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Home » AMPPE in the News » Eco-tourism a big draw for National Parks

July 12, 2016 – Casey Peirce, AMPPE.

First and foremost, we need to remember that Parks are for the people. Canadians and visitors from all over the world come to experience what Canada has to offer and a big part of that is a natural, wild, eco-friendly experience. Which is exactly what we as a nation can provide. Exaggerations of over-development are harmful to our tourism brand and by certain organizations are simply not based on facts. To be specific only 5% of Banff National Park is developed. Jasper National Park contains development within 3% of over 10,000 square kilometres – and these numbers include full towns. Canada is predominantly vast wilderness, and we are not by any means abusing or limiting the wildlife that live within due to tourism.

Tourism is a vital component to our Nation’s economy. People come from all over the world to experience Canada. In Alberta alone tourism is an 8 billion dollar industry – that’s more than agriculture and forestry combined. In these economically challenging times we need to remember those industries that can and are contributing to our GDP.

Photo Credit: Paul Zizka

Visitors enjoying the Banff Legacy Trail. Photo Credit: Paul Zizka

That’s not to say that we should be or are offering up tourism-based development at the expense of our environment. That is by no means the current situation at all despite controversial perspectives from certain organizations. The businesses and people who live in the mountain parks want more than anything to preserve these iconic wilderness spaces, we know that our livelihood depends on it. The conservation initiatives that are in place from Federal and Provincial levels are well funded to protect our wildlife. Canada is a world leader in protection of bears, wolves, ungulates, birds and many other species. Our track record is impressive when it comes to conservation. Certainly there is no intent to overuse or over-develop these beautiful regions, only to responsibly promote them in order to engage Canadians and visitors in a unique, experiential and accessible way.

Visitation to Banff National Park is up 10% over previous years and with the low dollar and depressed economy, more Canadians and Americans are choosing Canada for their vacations. We know that with 2017 being a celebration of 150 years as a Nation where the Government has promised free access to our Parks, we can expect increased numbers of visitors next year. It would be irresponsible to not plan for future increases in numbers of visitors. We have an obligation to ensure that their experiences are positive. This means investing into the assets we have in place. Parks Canada is one of many key stakeholders leading the striving toward accomplishing this.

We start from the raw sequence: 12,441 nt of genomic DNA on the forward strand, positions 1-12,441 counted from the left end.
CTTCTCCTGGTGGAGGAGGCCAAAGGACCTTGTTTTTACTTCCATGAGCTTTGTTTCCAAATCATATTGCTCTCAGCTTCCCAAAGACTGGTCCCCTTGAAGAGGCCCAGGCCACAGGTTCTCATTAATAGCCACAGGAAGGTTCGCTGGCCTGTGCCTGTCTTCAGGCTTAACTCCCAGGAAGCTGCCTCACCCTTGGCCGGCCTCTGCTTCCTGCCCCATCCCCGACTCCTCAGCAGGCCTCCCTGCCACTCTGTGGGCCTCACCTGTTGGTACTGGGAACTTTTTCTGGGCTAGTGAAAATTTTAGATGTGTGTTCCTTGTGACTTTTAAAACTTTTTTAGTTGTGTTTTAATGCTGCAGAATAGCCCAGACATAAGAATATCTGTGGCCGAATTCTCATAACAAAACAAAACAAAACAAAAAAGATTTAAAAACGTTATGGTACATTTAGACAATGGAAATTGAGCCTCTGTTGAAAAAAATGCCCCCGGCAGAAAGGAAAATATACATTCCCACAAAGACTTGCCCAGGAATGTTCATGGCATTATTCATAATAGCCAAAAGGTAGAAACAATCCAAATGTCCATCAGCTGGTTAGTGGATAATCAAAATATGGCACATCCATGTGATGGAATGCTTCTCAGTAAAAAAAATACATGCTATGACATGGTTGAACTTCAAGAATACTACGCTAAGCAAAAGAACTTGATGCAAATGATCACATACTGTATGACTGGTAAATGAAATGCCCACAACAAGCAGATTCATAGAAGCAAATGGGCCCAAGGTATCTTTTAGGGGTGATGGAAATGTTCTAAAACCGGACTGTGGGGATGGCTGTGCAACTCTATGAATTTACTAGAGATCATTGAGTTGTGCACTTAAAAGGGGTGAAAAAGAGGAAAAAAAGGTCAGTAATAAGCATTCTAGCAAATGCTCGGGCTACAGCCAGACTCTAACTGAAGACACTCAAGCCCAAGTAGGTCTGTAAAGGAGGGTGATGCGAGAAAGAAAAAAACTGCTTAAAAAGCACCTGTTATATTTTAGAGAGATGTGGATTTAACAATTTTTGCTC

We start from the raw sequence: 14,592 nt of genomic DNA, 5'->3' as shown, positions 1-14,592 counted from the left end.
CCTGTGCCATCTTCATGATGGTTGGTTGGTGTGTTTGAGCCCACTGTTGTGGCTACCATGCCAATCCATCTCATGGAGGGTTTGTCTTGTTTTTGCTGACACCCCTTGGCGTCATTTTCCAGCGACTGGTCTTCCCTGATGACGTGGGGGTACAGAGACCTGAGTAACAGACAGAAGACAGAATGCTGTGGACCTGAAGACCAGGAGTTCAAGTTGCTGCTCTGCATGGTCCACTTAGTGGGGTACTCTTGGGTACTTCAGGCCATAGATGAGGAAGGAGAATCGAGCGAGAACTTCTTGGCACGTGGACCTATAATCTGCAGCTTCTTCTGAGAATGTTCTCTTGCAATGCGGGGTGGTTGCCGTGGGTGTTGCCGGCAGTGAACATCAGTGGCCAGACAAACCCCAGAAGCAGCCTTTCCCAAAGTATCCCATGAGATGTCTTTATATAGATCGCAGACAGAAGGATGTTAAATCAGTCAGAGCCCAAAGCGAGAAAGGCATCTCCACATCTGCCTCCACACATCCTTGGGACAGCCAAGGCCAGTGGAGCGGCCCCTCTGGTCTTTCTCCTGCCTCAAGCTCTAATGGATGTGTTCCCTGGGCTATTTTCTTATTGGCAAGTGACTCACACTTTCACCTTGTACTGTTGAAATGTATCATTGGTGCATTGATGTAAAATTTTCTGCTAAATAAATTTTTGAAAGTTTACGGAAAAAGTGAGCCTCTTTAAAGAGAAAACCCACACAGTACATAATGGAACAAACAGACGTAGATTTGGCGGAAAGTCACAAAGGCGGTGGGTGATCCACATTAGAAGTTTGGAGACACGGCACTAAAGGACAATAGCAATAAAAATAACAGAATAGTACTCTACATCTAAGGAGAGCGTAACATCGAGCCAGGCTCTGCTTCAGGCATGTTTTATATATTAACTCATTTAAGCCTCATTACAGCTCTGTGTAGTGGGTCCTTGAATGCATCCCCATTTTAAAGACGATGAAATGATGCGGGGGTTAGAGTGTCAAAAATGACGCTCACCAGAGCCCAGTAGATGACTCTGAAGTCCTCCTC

New and exciting interpretive programming and upgraded facilities in our Parks are key to providing positive visitor experience. Parks Canada has evolved over the years to realize this and the Federal Government supports this need with continued investment. Conservation has always been a key component of preserving our wilderness and continues to be the number one priority of Environmental Impact Studies that take place before any new development is approved or implemented. However, we need to think bigger to manage our National Parks and why people come to them.

Activities such as skiing and biking are very big draws to the mountain parks, and we need to embrace them.  New bike trails in Jasper should be celebrated as ways for people to experience the region we live in and opportunities to experience this area in a way that does not negatively impact the environment. Thankfully we have federally mandated laws that ensure the responsible development of these and other offerings, and that is where the Parks Canada is obligated to and does intervene. That is why Environmental Impact Assessments are mandated to ensure that any new development is approved following very strict, evidence based research studies to ensure responsible usage within our National Parks.

We should all be grateful that these studies take place. Our new government has a solid focus on climate change and ecological integrity. Let’s have faith that they will uphold their commitments to improvements within the National Parks that benefit all members of our nation, our incredible ecology and important guests. Canadians depend on it in more ways than one.

Casey Peirce

Executive Director,

Association for Mountain Parks Protection & Enjoyment

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AMPPE is a non-profit member based organization that represents a wide range of stakeholders from a cross-section of industry in Canada’s Rocky Mountain Parks. Our members include local user groups, municipalities, tour operators, restaurants, accommodation providers, retailers and business firms. We are the only organization in the region that supports and advocates for such a complete cross-section of the mountain park communities within Kananaskis, Banff, Jasper, Yoho and Kootenay.

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